Ethics? What Ethics? Readers Speak Out on Performance of Congress

How do readers rate the performance of Congress as an institution? It’s not a pretty picture. The vast majority think there is a distinct lack of Congressional ethics and that they are working primarily to ensure their own re-election.

The subject of Congressional ethics has been a topic of considerable discussion in the media recently in view of the latest round of scandals that surround the institution.

We asked readers to respond to several questions on "Congressional ethics." Here is a summary of the responses for 1000 readers. Some of the percentages may not equal 100% due to rounding.

How would you rate the performance of Congress as an institution?

outstanding: 0%
highly successful: 1%
adequate: 7%
barely passing: 27%
unacceptable: 65%
not sure: 0%

Should Congress pass legislation to limit and/or require disclosure of contributions from lobbyists to Congress?

yes: 97%
no: 1%
not sure: 2%
other: 0%

Does Congress as an institution have an ethics problem?

yes: 96%no: 1%not sure: 2%other: 0%

Is there an ethics problem within the Congressional delegation (2 senators and House Representative) who represent your district where you reside?

yes: 44%no: 14%not sure: 40%other: 1%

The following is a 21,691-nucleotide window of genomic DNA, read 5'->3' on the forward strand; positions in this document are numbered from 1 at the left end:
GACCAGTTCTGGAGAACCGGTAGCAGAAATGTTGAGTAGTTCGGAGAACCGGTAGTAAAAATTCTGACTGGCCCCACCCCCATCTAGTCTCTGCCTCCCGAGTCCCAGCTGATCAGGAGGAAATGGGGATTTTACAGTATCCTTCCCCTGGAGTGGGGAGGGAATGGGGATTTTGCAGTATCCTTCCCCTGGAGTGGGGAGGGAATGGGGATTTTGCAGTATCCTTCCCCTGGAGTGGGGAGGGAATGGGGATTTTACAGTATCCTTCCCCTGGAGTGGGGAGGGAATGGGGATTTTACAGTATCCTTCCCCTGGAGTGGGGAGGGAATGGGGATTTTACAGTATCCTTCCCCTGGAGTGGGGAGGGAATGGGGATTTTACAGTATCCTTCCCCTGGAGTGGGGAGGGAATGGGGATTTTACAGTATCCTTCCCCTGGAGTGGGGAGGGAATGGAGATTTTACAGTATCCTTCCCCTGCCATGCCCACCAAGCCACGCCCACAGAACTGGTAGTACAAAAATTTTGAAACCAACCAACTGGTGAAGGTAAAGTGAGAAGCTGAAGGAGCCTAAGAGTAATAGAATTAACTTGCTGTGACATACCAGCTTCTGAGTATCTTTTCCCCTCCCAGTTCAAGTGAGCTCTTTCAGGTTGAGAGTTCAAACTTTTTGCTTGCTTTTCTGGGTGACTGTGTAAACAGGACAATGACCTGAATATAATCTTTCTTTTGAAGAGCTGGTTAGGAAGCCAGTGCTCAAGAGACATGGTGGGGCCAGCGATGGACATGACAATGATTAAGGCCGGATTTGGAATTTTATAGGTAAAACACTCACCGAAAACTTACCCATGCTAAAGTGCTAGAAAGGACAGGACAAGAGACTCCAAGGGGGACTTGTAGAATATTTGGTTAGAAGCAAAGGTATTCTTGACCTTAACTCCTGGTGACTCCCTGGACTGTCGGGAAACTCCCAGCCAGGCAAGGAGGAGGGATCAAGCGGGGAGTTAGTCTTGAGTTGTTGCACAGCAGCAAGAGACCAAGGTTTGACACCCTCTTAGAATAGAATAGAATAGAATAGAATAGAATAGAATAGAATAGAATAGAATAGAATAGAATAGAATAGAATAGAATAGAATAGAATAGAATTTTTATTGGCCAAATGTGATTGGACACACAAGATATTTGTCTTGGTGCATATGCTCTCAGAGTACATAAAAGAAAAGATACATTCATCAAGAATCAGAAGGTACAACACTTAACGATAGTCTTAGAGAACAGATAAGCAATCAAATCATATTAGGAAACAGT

In short, there is no doubt that readers think there is a problem with Congress. The vast majority think that Congress is not ethical; that Congress should pass legislation to limit the power of lobbyists over elected representatives; and that Congress as an institution does not perform at an acceptable level.

As other polls have demonstrated in the past, many people have strong negative reactions to Congress as an instituion. They may still have strong negative feelings about their own elected representatives but they are not as negative about their own representatives as they are about Congress as an institution.

The most frequent comments from readers was that there should be term limits; that Congress should not be above the laws they pass for everyone else; and that the way to tell if a Congressman is lying is by whether his (or her) lips are moving.

In other words, those working for the executive branch of government have an extremely low view of our elected representatives. Moreover, what is more striking, and more discouraging, is that many readers feel there is little that can be done about what they view as dishonorable conduct from Congress. Unfortunately, there were virtually no positive comments about Congress. The most positive comments were along the lines of "No publicity has yet come out about representatives from my district being associated with the recent scandals."

Here is a sampling of the hundreds of comments submitted by readers:

An air traffic system specialist from the FAA in Longmont, Colorado writes: